For the better part of a decade now, Ryan Murphy has been innovating the way audiences look at small screen entertainment. As the creator of shows like Popular, Nip/Tuck, Glee,and The New Normal, Murphy has established a distinctive brand of filmmaking that’s faster, louder, and more attention-grabbing than its television contemporaries, and one that puts compelling visuals on par with addictive storylines. Case in point: American Horror Story, Murphy’s television show/miniseries hybrid that plays more like a horror anthology with a new theme each season. In season one it was Murder House, which was followed by Asylum and Coven. And this fall, Freak Show premiered with what Murphy describes as “the most terrifying clown of all time.”
Michael Goi, ASC, ISC has been there since nearly the beginning, shooting the second half of American Horror Story’s first season after first collaborating with Murphy on Glee. “American Horror Story had a visual style and approach for season one that was already established by the time I came on to it,” says Goi. “I didn’t make a lot of alterations to it, but in the last two or three episodes I started to veer in the direction that I felt like the material was taking me, and some of that approach is what’s reflected in season two, Asylum, where you’re dealing with an atmosphere that was very crazed. And I think the camerawork and the lighting reflected that a lot.”
Among his many iconic credits as a cinematographer, John Lindley, ASC counts memorable films like Father of the Bride, Mr. Brooks, Pleasantville, You’ve Got Mail, Sleeping with the Enemy, and Field of Dreams in his repertoire. His most recent endeavor is St. Vincent, in which Bill Murray plays a gone-to-seed war veteran who has an influence on a young boy who lives next door. That influence is unwelcome to the boy’s recently divorced parents.
There’s comedy in that conflict, and eventually, an unlikely friendship develops. The cast also includes Melissa McCarthy.
We’re entering that haunted time of year, and trust us, it’s spooky out there. Both on television and in theaters, productions are being sharpened to shock and unsettle viewers. As part of their horror formula, American Horror Story, Dracula Untold, and The Walking Deadall use film to get the mood just right.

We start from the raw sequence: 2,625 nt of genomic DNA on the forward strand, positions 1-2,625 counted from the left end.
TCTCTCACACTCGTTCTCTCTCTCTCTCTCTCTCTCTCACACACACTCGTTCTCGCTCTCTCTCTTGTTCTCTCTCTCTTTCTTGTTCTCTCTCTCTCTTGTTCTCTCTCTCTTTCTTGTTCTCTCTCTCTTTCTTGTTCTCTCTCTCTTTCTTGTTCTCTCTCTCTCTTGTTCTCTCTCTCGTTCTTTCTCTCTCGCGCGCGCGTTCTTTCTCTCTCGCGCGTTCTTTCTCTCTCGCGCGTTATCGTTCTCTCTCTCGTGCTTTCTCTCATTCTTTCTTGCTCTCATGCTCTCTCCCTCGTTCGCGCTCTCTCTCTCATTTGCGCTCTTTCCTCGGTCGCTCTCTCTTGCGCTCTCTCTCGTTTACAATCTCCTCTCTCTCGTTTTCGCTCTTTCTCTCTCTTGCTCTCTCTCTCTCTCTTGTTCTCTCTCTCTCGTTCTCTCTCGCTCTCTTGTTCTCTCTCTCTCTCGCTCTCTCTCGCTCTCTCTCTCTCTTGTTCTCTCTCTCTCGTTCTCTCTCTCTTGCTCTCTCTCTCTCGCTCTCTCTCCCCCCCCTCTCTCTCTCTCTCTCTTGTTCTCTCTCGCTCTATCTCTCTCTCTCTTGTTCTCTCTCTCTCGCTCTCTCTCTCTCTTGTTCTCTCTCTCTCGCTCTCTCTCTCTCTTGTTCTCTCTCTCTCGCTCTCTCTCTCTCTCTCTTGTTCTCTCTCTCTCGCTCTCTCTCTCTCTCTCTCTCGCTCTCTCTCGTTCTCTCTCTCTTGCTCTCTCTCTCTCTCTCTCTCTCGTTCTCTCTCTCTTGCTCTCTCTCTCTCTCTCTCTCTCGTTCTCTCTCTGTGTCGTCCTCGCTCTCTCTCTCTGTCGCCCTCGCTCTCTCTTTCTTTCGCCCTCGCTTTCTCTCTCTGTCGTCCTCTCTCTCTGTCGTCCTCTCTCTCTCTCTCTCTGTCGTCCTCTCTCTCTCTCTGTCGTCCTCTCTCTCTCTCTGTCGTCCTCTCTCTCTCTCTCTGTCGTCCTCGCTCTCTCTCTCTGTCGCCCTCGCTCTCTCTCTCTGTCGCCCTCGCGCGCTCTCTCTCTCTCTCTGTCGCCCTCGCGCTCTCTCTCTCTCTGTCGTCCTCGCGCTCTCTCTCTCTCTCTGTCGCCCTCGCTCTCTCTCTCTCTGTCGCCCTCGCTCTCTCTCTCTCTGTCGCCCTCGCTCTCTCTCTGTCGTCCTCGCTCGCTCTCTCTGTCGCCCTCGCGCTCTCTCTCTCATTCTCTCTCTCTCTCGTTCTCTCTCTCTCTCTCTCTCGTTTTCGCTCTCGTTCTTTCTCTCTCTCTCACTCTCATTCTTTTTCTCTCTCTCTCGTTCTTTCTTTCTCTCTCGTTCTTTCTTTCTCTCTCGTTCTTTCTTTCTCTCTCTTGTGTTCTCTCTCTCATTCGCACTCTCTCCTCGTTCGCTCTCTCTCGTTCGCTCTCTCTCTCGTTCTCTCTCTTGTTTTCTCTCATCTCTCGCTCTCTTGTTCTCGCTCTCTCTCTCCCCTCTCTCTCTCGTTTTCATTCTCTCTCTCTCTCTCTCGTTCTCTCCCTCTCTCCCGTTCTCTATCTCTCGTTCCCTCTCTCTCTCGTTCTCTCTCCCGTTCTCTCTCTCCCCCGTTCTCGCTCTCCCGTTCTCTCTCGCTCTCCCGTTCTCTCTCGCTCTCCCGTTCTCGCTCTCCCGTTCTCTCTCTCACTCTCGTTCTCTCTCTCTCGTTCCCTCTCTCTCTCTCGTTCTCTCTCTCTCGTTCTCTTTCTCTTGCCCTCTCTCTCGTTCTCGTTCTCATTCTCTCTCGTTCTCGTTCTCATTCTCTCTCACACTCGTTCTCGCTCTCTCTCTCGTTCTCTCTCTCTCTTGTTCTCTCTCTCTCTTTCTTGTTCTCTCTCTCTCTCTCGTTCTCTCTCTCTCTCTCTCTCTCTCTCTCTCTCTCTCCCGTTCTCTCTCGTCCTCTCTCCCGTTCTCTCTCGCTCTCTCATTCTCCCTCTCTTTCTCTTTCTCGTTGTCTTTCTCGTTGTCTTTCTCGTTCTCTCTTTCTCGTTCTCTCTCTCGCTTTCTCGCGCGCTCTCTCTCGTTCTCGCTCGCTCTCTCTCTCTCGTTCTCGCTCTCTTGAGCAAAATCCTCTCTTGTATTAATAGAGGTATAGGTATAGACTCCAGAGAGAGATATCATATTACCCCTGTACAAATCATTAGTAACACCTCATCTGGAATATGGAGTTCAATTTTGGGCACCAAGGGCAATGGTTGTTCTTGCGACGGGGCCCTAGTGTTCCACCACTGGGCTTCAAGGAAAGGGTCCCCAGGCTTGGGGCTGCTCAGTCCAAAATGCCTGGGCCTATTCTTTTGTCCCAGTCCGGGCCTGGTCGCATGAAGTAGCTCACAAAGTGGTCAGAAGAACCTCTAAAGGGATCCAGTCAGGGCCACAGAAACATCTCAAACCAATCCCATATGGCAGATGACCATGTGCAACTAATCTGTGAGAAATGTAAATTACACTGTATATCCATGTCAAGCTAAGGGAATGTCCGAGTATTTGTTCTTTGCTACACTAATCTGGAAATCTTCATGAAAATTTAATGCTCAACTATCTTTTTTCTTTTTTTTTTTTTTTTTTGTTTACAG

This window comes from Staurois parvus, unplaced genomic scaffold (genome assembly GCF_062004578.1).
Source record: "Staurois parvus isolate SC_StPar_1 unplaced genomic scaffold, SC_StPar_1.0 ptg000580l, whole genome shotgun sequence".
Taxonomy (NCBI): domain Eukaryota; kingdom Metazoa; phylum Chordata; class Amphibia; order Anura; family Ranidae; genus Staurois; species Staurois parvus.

“On our show, we focus on the quality of the look,” says Tom Luse, producer of The Walking Dead. “We can shoot a zombie in bright daylight on film and it looks amazing. We also find that shooting 16mm is extremely quick. We have the flexibility to move our cameras and adjust very quickly under extreme situations in terms of heat, humidity and pretty hard physical situations.”
Though he didn’t know it at the time, producer Tom Luse began preparing for a career in show business in college, when he was charged with the enviable task of popping the popcorn at an art house cinema in his hometown of Atlanta. “I liked movies, but it wasn’t something I had planned on going into,” explains the EMMY®-nominated producer. “But later, in graduate school, I had the opportunity to study film and ended up getting a degree in Communications.”
While these days it’s being an executive producer on The Walking Dead that keeps Luse busy (he’s been with the show since the very beginning), he has dabbled in a variety of job titles over the years. “I wanted to be a technician originally, and ended up working in the camera department as a grip,” Luse recalls. “I found that my skills were really in organizing things and thinking ahead, which eventually led me into location management, then into production management, and then into producing.” As he readied for the fifth season of The Walking Dead, Luse spoke with us about lighting a post-apocalyptic universe, the cost of time, and why zombies look better on film.
Mathematician, cryptanalyst and computer science pioneer Alan Turing was tasked by British intelligence during World War II to break the Germans’ nearly impenetrable message coding system – the Enigma machine. His success enabled the Allies to turn the war tide, but tragedy befell Turing and he ultimately committed suicide at the age of 41.
The Weinstein Company brings Turing’s complex story to the screen in The Imitation Game, starring Benedict Cumberbatch, and featuring Keira Knightley, Mark Strong and Matthew Goode. To capture the visuals, director Morten Tyldum selected Óscar Faura (The Orphanage, Anna) based on his photography of the 2012 Thailand tsunami tale The Impossible.
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